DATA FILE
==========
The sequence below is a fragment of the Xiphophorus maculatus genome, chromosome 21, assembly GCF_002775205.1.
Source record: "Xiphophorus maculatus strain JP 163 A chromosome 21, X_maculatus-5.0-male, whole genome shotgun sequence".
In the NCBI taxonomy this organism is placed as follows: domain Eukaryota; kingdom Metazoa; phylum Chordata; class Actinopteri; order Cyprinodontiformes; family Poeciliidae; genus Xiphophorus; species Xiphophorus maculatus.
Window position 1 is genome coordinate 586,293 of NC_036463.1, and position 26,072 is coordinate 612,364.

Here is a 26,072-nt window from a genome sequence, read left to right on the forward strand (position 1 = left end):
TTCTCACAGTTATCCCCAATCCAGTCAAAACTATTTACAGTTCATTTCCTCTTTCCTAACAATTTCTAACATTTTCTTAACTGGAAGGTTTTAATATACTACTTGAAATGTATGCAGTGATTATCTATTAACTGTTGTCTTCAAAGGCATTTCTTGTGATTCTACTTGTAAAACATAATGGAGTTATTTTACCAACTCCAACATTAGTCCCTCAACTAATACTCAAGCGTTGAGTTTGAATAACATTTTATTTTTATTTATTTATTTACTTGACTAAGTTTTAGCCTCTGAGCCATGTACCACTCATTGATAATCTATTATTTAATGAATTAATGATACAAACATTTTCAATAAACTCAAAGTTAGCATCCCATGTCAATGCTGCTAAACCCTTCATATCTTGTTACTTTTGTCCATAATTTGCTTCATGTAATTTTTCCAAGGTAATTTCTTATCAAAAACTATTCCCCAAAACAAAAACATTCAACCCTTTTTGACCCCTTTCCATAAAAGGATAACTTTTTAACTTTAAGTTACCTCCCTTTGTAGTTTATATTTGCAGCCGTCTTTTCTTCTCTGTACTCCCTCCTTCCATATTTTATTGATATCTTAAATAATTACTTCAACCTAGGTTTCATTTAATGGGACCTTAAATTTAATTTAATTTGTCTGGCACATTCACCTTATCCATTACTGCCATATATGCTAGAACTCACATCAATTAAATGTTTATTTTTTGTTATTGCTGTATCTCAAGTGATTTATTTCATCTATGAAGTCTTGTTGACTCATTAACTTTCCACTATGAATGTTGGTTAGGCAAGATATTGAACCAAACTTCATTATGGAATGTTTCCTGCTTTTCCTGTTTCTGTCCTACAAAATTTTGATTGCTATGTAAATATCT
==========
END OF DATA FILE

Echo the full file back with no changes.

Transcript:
The sequence below is a fragment of the Xiphophorus maculatus genome, chromosome 21, assembly GCF_002775205.1.
Source record: "Xiphophorus maculatus strain JP 163 A chromosome 21, X_maculatus-5.0-male, whole genome shotgun sequence".
In the NCBI taxonomy this organism is placed as follows: domain Eukaryota; kingdom Metazoa; phylum Chordata; class Actinopteri; order Cyprinodontiformes; family Poeciliidae; genus Xiphophorus; species Xiphophorus maculatus.
Window position 1 is genome coordinate 586,293 of NC_036463.1, and position 26,072 is coordinate 612,364.

Here is a 26,072-nt window from a genome sequence, read left to right on the forward strand (position 1 = left end):
TTCTCACAGTTATCCCCAATCCAGTCAAAACTATTTACAGTTCATTTCCTCTTTCCTAACAATTTCTAACATTTTCTTAACTGGAAGGTTTTAATATACTACTTGAAATGTATGCAGTGATTATCTATTAACTGTTGTCTTCAAAGGCATTTCTTGTGATTCTACTTGTAAAACATAATGGAGTTATTTTACCAACTCCAACATTAGTCCCTCAACTAATACTCAAGCGTTGAGTTTGAATAACATTTTATTTTTATTTATTTATTTACTTGACTAAGTTTTAGCCTCTGAGCCATGTACCACTCATTGATAATCTATTATTTAATGAATTAATGATACAAACATTTTCAATAAACTCAAAGTTAGCATCCCATGTCAATGCTGCTAAACCCTTCATATCTTGTTACTTTTGTCCATAATTTGCTTCATGTAATTTTTCCAAGGTAATTTCTTATCAAAAACTATTCCCCAAAACAAAAACATTCAACCCTTTTTGACCCCTTTCCATAAAAGGATAACTTTTTAACTTTAAGTTACCTCCCTTTGTAGTTTATATTTGCAGCCGTCTTTTCTTCTCTGTACTCCCTCCTTCCATATTTTATTGATATCTTAAATAATTACTTCAACCTAGGTTTCATTTAATGGGACCTTAAATTTAATTTAATTTGTCTGGCACATTCACCTTATCCATTACTGCCATATATGCTAGAACTCACATCAATTAAATGTTTATTTTTTGTTATTGCTGTATCTCAAGTGATTTATTTCATCTATGAAGTCTTGTTGACTCATTAACTTTCCACTATGAATGTTGGTTAGGCAAGATATTGAACCAAACTTCATTATGGAATGTTTCCTGCTTTTCCTGTTTCTGTCCTACAAAATTTTGATTGCTATGTAAATATCT